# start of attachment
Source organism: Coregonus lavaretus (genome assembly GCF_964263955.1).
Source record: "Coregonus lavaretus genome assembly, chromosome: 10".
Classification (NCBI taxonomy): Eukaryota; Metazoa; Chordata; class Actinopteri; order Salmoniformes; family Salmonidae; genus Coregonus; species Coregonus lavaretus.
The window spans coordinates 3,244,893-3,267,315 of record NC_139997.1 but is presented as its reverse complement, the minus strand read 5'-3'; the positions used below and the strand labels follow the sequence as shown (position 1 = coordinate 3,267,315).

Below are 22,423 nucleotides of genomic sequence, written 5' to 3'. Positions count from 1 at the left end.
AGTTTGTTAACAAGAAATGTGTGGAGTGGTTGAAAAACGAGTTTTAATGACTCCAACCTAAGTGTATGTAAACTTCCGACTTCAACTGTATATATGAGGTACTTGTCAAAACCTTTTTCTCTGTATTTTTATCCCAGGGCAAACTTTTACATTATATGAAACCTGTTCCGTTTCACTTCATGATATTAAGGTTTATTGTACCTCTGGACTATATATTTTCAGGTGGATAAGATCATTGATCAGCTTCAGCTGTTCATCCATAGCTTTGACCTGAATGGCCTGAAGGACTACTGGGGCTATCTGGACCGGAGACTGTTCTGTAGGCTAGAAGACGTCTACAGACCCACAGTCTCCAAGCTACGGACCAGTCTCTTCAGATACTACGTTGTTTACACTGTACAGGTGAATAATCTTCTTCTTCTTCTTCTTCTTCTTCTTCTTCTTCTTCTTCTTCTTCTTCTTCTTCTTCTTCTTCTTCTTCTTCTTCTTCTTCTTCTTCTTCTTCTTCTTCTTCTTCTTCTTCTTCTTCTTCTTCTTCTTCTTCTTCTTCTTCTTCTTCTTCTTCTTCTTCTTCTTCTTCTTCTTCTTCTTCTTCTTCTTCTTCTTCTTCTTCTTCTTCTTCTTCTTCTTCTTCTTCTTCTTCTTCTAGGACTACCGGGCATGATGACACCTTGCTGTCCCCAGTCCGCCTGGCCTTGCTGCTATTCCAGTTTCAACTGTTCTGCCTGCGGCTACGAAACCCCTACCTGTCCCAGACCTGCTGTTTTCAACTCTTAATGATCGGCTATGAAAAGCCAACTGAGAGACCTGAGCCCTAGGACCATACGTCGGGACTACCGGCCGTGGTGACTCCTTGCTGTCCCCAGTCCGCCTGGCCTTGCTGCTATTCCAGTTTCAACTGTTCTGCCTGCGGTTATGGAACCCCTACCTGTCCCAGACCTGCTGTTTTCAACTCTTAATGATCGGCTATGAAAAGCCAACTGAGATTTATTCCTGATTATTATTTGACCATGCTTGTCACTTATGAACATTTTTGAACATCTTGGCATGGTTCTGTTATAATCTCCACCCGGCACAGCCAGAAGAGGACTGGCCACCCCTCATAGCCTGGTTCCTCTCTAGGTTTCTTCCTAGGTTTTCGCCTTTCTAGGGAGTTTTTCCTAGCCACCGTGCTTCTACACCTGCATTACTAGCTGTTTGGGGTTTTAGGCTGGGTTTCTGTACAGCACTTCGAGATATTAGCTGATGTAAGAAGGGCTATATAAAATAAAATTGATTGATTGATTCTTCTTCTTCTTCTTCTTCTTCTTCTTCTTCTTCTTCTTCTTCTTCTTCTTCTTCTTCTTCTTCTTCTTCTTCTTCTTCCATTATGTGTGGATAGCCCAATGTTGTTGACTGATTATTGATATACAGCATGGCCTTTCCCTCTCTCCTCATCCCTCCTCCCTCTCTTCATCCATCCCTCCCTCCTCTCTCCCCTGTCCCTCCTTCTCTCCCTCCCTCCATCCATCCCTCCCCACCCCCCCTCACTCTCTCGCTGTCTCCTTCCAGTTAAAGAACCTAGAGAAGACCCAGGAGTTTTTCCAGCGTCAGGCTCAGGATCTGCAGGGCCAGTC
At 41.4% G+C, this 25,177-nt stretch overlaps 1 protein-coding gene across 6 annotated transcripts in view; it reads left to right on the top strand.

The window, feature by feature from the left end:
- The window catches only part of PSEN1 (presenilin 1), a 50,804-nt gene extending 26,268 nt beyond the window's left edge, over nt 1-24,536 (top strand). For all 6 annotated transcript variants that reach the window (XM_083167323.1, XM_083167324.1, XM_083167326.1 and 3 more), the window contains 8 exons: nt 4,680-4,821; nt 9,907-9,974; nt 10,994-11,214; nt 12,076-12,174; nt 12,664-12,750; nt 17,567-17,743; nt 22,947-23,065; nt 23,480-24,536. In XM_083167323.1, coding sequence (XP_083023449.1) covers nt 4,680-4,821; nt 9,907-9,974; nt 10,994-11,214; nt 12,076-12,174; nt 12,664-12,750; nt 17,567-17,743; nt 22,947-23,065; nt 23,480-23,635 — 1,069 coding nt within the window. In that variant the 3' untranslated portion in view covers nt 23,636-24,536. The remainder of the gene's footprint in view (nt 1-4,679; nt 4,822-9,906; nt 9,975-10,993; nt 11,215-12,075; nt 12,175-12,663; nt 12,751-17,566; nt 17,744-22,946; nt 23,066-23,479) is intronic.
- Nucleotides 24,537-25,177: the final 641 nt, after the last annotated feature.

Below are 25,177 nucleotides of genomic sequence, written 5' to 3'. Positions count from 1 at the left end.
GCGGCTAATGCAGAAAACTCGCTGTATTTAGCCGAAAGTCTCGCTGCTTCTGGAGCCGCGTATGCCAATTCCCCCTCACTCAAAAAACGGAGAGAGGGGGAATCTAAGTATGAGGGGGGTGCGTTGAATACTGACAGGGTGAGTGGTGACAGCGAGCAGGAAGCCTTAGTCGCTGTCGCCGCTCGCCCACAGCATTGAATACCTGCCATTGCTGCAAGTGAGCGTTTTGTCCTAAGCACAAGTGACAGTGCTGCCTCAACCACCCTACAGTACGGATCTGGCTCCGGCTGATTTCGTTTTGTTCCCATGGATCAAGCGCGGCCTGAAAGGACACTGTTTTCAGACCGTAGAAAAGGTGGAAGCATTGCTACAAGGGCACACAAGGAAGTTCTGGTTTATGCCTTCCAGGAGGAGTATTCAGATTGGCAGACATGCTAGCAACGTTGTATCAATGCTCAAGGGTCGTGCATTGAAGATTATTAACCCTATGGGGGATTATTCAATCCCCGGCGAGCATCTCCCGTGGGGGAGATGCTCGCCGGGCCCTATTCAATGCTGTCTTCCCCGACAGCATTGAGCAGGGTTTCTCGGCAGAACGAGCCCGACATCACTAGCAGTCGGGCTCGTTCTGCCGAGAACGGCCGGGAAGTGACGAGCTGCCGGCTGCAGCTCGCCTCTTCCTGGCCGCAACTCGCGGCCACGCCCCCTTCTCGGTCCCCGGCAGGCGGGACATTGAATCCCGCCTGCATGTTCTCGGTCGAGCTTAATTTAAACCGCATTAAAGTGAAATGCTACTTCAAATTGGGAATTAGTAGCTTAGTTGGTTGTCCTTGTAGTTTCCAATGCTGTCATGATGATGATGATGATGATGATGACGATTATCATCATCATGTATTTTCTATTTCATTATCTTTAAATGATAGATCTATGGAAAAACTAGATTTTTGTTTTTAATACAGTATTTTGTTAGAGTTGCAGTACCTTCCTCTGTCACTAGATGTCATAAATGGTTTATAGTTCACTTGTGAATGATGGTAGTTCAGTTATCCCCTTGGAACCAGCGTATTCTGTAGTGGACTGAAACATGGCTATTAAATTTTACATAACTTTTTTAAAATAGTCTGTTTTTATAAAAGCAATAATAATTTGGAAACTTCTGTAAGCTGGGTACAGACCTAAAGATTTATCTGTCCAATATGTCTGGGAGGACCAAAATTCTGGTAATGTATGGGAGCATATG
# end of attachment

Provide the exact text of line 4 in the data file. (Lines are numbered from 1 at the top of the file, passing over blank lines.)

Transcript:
The window spans coordinates 3,244,893-3,267,315 of record NC_139997.1 but is presented as its reverse complement, the minus strand read 5'-3'; the positions used below and the strand labels follow the sequence as shown (position 1 = coordinate 3,267,315).